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Persistent Connections & Performance

Reaping performance benefits from using persistent connections on your HTTP web server is nothing new. In a recent test of a SSL site, one of our clients enabled persistent connections on their servers as part of a new deployment. The results were quite impressive: for a single user & negligible server utilization, page durations dropped from 12 seconds to only 3.5 seconds. Persistent connections can contribute to much of this duration difference by reducing the amount of time needed establish new connections. The use of SSL makes this feature even more important, as the SSL layer requires additional session negotiation. Despite the potential for better performance, many systems still today do not utilize this feature for one reason or another.

Load Tester can be easily used to identify a system which may not be using persistent connections. The best place to start is in the Headers View. The Headers View will identify both the protocol used, as well as other HTTP Headers being sent back.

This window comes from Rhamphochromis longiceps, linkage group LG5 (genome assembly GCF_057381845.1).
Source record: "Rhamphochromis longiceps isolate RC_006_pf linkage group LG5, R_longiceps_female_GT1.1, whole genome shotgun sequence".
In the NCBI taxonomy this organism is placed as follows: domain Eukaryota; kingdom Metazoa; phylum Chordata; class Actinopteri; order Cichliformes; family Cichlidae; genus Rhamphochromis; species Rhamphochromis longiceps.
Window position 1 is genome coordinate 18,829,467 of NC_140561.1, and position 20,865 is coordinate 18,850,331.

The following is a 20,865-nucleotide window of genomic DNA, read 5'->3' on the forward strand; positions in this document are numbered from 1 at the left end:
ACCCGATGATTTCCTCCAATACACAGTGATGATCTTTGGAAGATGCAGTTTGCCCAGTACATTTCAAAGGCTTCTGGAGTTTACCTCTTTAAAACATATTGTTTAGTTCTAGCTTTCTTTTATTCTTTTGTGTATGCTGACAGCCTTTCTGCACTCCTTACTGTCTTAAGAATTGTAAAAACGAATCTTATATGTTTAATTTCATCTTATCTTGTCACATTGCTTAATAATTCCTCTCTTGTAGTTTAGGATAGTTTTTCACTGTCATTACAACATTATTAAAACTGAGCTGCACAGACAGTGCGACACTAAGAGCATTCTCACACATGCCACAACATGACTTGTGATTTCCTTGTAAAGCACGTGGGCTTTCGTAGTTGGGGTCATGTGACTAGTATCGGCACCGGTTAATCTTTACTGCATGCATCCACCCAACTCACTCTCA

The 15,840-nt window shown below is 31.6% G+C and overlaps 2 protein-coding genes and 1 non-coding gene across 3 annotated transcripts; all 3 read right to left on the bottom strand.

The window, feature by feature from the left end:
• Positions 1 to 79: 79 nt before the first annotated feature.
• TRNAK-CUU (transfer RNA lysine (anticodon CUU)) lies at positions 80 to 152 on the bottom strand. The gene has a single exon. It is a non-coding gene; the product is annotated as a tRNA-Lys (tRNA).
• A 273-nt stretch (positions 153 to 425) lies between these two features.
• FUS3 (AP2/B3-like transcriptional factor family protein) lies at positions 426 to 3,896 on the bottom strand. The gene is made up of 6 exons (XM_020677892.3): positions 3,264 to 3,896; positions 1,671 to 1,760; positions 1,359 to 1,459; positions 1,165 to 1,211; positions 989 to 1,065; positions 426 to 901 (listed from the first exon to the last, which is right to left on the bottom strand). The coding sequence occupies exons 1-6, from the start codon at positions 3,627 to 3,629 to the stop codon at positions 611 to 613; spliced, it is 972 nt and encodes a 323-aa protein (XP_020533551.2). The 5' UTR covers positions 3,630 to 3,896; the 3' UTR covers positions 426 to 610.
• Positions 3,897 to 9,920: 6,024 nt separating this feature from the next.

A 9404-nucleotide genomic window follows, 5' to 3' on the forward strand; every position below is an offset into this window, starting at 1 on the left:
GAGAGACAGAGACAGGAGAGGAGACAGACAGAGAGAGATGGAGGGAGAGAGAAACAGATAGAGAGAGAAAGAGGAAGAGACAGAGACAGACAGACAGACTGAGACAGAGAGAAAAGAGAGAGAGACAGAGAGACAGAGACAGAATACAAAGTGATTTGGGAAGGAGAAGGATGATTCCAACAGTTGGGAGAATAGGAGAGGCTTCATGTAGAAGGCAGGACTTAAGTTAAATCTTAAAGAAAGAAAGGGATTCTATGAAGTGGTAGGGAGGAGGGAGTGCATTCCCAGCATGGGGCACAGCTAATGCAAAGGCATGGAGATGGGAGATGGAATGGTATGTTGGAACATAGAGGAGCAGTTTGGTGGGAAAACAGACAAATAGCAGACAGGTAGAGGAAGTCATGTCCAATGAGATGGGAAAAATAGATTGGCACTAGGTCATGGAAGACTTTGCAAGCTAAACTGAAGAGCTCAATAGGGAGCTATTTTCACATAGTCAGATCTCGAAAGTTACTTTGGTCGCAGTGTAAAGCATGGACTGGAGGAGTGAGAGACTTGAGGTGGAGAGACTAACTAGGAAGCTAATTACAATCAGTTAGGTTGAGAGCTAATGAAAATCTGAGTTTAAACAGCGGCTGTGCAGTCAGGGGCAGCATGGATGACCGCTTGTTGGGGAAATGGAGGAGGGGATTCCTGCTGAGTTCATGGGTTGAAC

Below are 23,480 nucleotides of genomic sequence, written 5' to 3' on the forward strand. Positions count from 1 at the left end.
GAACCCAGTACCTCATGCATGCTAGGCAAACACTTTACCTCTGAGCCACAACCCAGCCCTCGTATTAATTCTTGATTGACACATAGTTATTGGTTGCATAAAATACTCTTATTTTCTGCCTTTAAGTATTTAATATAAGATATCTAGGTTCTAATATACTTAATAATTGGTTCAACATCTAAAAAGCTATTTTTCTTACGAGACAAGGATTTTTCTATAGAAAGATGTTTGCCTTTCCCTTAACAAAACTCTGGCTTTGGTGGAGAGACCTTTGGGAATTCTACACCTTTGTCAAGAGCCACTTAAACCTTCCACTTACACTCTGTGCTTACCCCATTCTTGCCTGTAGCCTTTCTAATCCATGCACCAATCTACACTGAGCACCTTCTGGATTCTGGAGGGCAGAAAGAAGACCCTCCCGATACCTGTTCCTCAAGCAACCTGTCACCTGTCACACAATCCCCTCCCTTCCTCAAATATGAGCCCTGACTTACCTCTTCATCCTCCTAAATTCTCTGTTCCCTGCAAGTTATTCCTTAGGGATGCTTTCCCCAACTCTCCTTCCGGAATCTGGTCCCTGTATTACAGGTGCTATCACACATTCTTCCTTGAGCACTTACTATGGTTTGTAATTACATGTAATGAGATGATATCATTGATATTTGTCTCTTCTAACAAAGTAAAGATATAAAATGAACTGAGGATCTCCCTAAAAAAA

Load Tester Headers View

If you see the header: “Connection: close”, then your site is not using persistent connections. Some servers may also send back a response using HTTP 1.0, in which case the connection most likely is not persistent.

So why would sites not support persistent connections?

Given those conditions, persistent connections aren’t necessarily the best choice for every possible configuration. But before writing them off entirely, we do recommend testing that option first: it can be an easy setting to improve end user experience considerably!

-Frank, Engineer at Web Performance

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